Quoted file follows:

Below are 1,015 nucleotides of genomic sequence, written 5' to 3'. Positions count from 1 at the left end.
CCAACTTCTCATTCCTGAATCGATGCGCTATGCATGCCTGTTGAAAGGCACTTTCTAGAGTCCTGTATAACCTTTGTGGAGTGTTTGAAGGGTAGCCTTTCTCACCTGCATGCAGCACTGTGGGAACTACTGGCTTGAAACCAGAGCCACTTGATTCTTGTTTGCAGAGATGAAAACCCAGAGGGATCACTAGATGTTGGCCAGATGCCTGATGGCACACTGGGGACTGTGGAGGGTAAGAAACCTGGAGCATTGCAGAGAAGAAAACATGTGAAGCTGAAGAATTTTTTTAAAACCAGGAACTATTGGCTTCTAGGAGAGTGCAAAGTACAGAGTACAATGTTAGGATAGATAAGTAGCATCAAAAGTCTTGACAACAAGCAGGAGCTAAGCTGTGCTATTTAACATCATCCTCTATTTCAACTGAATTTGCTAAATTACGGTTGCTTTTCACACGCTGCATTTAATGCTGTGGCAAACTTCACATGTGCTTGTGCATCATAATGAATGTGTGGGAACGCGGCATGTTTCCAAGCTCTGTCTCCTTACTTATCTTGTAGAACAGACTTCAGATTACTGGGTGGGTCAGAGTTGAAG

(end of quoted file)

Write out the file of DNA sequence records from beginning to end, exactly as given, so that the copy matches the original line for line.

Below are 1,015 nucleotides of genomic sequence, written 5' to 3'. Positions count from 1 at the left end.
CCAACTTCTCATTCCTGAATCGATGCGCTATGCATGCCTGTTGAAAGGCACTTTCTAGAGTCCTGTATAACCTTTGTGGAGTGTTTGAAGGGTAGCCTTTCTCACCTGCATGCAGCACTGTGGGAACTACTGGCTTGAAACCAGAGCCACTTGATTCTTGTTTGCAGAGATGAAAACCCAGAGGGATCACTAGATGTTGGCCAGATGCCTGATGGCACACTGGGGACTGTGGAGGGTAAGAAACCTGGAGCATTGCAGAGAAGAAAACATGTGAAGCTGAAGAATTTTTTTAAAACCAGGAACTATTGGCTTCTAGGAGAGTGCAAAGTACAGAGTACAATGTTAGGATAGATAAGTAGCATCAAAAGTCTTGACAACAAGCAGGAGCTAAGCTGTGCTATTTAACATCATCCTCTATTTCAACTGAATTTGCTAAATTACGGTTGCTTTTCACACGCTGCATTTAATGCTGTGGCAAACTTCACATGTGCTTGTGCATCATAATGAATGTGTGGGAACGCGGCATGTTTCCAAGCTCTGTCTCCTTACTTATCTTGTAGAACAGACTTCAGATTACTGGGTGGGTCAGAGTTGAAG